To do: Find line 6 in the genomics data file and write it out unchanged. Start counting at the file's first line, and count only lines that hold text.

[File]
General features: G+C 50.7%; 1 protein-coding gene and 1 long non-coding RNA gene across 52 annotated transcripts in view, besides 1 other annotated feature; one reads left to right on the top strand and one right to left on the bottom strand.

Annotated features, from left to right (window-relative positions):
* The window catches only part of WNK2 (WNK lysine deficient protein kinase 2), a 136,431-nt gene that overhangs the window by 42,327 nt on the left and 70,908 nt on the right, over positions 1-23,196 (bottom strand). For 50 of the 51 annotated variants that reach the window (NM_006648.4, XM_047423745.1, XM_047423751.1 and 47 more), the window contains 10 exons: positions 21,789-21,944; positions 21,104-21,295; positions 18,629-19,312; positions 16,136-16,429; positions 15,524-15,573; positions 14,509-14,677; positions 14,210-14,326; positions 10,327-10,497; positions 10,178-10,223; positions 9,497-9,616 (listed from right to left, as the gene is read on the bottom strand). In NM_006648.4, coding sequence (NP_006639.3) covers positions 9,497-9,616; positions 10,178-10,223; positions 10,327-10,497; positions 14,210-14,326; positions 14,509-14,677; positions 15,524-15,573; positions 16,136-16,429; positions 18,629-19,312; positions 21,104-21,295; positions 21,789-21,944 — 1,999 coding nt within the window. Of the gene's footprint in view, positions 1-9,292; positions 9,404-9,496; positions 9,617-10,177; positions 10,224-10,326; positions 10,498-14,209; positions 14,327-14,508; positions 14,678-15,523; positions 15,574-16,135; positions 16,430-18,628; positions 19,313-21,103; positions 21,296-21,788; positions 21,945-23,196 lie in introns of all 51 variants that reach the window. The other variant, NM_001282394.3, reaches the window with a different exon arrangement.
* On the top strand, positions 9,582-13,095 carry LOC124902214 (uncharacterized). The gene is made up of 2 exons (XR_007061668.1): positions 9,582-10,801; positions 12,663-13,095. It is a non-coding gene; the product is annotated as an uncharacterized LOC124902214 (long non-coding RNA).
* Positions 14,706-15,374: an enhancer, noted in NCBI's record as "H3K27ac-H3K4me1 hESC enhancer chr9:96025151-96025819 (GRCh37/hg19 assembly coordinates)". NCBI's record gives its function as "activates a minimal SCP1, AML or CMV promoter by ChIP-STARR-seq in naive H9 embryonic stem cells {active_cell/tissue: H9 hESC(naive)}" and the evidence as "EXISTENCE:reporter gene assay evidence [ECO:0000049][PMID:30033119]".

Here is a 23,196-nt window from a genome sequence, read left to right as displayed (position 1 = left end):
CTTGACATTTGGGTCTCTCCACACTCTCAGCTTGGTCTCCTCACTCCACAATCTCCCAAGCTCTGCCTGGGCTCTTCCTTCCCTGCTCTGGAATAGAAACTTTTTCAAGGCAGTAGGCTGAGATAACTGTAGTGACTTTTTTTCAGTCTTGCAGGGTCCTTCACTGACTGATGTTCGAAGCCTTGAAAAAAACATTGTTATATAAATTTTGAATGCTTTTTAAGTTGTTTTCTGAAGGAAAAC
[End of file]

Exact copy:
Here is a 23,196-nt window from a genome sequence, read left to right as displayed (position 1 = left end):